Are the Bluths better together than apart? Certainly from the audience's perspective they are. Compartmentalizing their stories underscored one of the central questions of the series, which is whether Michael (Jason Bateman) would be better off doing what he's always threatened to do and cutting off all ties with his toxic, ungrateful relatives. You could call the parallel and perpendicular storytelling of Season 4 a payoff of that joke. Michael, we see, will never escape the Bluths. He's always drawn back into their lives, even unknowingly, through twists of fate.

    That's clever, but does it justify arranging half-hour spotlights for characters who always functioned best as foils for the show's beleaguered, put-upon, straight-man protagonist? It's no coincidence that the best episodes of Arrested Development's fourth season are the ones that put Michael at center again. One of the through lines of the original series was his desperate attempts to be a better father to George Michael (Michael Cera) than his own domineering dad was to him. In a show generally resistant to sentimentalism on principle, there was both reliable humor and real pathos in Michael's failures.

    It was when Season 4 revived that father-son conflict that it approached some of the hilarity of the show's heyday. The promising first episode gets great mileage out of Michael's selfish commandeering of his son's college experience; the roommate vote is a highlight of the whole series, thanks in large part to Bateman's tragicomic dejection. Meanwhile, the punch that ends the season could have easily served as punctuation on the show, given how dramatically it pays off more than 60 episodes worth of parental missteps. Whether these bookending installments were worth trudging through the supporting-character foibles wedged between them is another matter. Just how much Tobias are we expected to stomach in one sitting?

    Hurwitz, of course, must have realized that the unique format of his fourth season neutralized much of what made Arrested Development so special in the first place. That, plus potential syndication opportunities, helps explain his critically drubbed recut. Subtitled Fatal Consequences, the new edit diced his carefully constructed mosaic into 22 chronologically linear, standard-sitcom-length episodes. Far from an improvement, this cut jettisoned everything narratively bold about Season 4 without really restoring the collision of personalities it lacked. You're still watching a string of solo misadventures; they're now just presented in smaller chunks and haphazardly crosscut, with little rationale for when one episode ends and another begins.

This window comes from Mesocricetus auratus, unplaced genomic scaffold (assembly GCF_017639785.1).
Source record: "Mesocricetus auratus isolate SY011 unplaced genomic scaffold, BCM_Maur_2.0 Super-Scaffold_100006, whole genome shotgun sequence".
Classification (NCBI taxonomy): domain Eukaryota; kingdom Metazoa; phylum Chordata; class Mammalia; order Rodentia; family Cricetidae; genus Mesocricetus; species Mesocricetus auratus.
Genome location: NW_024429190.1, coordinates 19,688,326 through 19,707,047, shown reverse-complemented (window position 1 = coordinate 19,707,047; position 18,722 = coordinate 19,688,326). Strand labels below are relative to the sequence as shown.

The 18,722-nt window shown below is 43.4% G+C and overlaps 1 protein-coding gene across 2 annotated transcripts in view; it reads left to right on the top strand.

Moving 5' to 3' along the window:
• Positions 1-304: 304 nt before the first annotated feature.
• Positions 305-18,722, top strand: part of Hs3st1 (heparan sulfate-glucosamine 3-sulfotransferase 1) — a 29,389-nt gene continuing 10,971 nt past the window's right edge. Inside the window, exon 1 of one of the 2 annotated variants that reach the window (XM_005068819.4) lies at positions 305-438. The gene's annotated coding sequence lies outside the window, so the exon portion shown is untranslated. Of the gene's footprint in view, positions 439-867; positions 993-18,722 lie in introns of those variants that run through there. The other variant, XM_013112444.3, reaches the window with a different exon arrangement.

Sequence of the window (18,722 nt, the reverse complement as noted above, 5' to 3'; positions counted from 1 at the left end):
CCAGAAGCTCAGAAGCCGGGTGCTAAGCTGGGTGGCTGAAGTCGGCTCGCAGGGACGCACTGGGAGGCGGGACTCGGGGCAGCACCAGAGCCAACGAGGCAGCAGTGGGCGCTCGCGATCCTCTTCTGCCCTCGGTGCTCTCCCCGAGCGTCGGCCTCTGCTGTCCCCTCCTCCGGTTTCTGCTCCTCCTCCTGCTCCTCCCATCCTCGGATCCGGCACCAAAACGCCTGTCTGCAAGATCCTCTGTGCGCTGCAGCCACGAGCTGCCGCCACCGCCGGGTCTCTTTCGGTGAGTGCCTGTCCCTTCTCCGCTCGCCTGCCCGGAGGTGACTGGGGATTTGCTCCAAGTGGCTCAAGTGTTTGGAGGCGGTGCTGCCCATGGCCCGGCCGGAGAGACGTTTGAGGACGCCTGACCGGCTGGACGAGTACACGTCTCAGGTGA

Nor did the eventual fifth season of Arrested Development deliver a return to form, despite being constructed around ensemble interactions again, with all the cast finally available at the same time. It's technically closer in spirit to Hurwitz's original vision (and was slightly better received as a result), but the inspiration had run completely dry by this point. Nothing lands in that final run of episodes, which sweatily labor to deliver that old Arrested Development feel with only a fraction of the wit. The best that could probably be said for Season 5 is that it underscores what does work about Season 4.

    Arrested Development's standing in the TV hall of fame was secure by the time the show made its unlikely return in 2013. Its relative brevity, combined with its status as an underappreciated casualty of network shortsightedness, was integral to its reputation as a one-of-a-kind miracle. Season 4 couldn't take away the magic of those first three seasons any more than the last 25 or so seasons of The Simpsons can diminish the unparalleled pleasures of that show's first act. And there is something to be said for the attempt to do something different with Arrested Development, even if that attempt denied the audience the essential ensemble mojo of the show at its peak.

    Still, there's no denying that the Netflix episodes are a caveat. On the original series, they affix a closing parenthetical, which is how Rolling Stone addressed them when it named Arrested Development the 15th best sitcom of all time a couple years ago. Today, they look like a harbinger of our content-hungry streaming age, when every cancellation can become a hiatus in retrospect. And creatively, at least, there's a lesson in them worthy of J. Walter Weatherman: And this is why you don't revive a cult show that already achieved something close to perfection.

    A.A. Dowd is a writer and editor who lives in Chicago.

    TOPICS: Arrested Development, FOX, Netflix, Jason Bateman, Jessica Walter, Mitch Hurwitz, Portia de Rossi, Ron Howard, Tony Hale, Will Arnett